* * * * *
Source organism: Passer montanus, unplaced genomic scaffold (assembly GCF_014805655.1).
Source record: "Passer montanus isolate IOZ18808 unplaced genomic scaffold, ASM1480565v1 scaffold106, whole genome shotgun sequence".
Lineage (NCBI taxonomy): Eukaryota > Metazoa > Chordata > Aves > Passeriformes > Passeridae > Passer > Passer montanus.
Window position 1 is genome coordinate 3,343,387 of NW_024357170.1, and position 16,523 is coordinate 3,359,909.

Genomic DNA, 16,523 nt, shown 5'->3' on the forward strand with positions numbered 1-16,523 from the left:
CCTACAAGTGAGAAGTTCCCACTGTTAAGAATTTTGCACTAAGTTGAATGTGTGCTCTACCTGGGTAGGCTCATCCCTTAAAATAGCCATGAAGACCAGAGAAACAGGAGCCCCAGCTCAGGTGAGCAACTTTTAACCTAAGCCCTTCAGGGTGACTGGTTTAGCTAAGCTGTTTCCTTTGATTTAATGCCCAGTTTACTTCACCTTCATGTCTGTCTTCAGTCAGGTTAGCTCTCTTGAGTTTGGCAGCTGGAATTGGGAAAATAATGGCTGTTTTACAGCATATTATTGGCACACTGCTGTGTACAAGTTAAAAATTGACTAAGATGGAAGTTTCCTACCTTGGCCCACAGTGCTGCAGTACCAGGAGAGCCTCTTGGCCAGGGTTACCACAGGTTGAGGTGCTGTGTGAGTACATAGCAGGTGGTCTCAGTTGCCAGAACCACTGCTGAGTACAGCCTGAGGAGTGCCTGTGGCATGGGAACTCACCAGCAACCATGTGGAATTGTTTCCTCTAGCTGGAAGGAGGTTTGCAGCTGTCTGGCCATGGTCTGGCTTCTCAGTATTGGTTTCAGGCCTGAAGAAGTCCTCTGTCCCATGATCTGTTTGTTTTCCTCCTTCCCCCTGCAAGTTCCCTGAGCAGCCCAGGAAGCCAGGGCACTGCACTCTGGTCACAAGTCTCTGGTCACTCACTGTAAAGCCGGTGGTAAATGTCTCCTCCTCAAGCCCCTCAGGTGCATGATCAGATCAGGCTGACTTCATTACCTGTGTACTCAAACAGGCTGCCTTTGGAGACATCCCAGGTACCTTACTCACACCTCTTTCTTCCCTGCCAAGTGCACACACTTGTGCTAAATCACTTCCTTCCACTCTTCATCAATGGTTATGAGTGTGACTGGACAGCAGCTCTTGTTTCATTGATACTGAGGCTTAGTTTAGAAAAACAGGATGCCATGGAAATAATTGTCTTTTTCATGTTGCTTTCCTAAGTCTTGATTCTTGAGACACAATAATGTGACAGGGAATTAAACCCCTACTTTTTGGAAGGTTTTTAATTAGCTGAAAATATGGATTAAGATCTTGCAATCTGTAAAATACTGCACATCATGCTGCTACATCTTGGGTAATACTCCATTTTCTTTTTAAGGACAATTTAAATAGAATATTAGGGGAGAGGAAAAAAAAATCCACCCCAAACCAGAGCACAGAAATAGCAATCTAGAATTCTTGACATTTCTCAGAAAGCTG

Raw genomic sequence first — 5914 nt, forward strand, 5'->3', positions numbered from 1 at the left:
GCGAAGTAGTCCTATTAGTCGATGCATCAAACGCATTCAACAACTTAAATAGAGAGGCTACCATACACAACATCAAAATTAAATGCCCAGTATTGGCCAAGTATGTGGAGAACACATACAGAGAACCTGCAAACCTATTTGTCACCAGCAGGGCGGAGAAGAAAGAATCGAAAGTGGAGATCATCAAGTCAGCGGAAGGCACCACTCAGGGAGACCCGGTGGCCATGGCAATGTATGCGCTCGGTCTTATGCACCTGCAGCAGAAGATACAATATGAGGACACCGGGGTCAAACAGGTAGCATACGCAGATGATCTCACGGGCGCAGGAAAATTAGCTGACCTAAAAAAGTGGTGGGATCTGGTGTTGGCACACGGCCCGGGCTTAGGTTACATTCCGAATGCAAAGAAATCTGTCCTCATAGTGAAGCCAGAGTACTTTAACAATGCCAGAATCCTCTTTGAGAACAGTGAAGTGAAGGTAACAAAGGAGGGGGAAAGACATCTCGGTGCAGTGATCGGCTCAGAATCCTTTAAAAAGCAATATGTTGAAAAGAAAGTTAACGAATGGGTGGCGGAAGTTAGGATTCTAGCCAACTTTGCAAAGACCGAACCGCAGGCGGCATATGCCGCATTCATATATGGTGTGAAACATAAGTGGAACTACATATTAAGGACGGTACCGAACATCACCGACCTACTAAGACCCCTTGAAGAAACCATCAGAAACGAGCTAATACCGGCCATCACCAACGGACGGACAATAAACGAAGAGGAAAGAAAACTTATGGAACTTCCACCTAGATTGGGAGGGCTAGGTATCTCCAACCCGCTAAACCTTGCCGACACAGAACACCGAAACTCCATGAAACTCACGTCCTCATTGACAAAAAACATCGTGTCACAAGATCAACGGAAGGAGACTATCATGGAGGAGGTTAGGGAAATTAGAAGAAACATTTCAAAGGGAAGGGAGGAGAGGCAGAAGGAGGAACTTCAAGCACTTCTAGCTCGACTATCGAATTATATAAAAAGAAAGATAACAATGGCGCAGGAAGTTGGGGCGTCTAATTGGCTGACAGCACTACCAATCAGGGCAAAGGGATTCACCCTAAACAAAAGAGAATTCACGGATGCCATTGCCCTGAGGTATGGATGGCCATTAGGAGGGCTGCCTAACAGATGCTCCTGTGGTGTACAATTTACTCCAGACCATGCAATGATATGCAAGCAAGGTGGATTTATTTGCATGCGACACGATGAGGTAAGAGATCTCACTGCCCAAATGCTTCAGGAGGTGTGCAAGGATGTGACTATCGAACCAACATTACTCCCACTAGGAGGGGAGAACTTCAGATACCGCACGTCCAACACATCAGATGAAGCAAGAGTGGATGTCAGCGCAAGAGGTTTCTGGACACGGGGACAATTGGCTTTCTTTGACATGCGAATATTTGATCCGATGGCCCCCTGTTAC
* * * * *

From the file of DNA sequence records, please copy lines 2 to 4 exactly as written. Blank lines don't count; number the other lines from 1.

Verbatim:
Source record: "Passer montanus isolate IOZ18808 unplaced genomic scaffold, ASM1480565v1 scaffold106, whole genome shotgun sequence".
Lineage (NCBI taxonomy): Eukaryota > Metazoa > Chordata > Aves > Passeriformes > Passeridae > Passer > Passer montanus.
Window position 1 is genome coordinate 3,343,387 of NW_024357170.1, and position 16,523 is coordinate 3,359,909.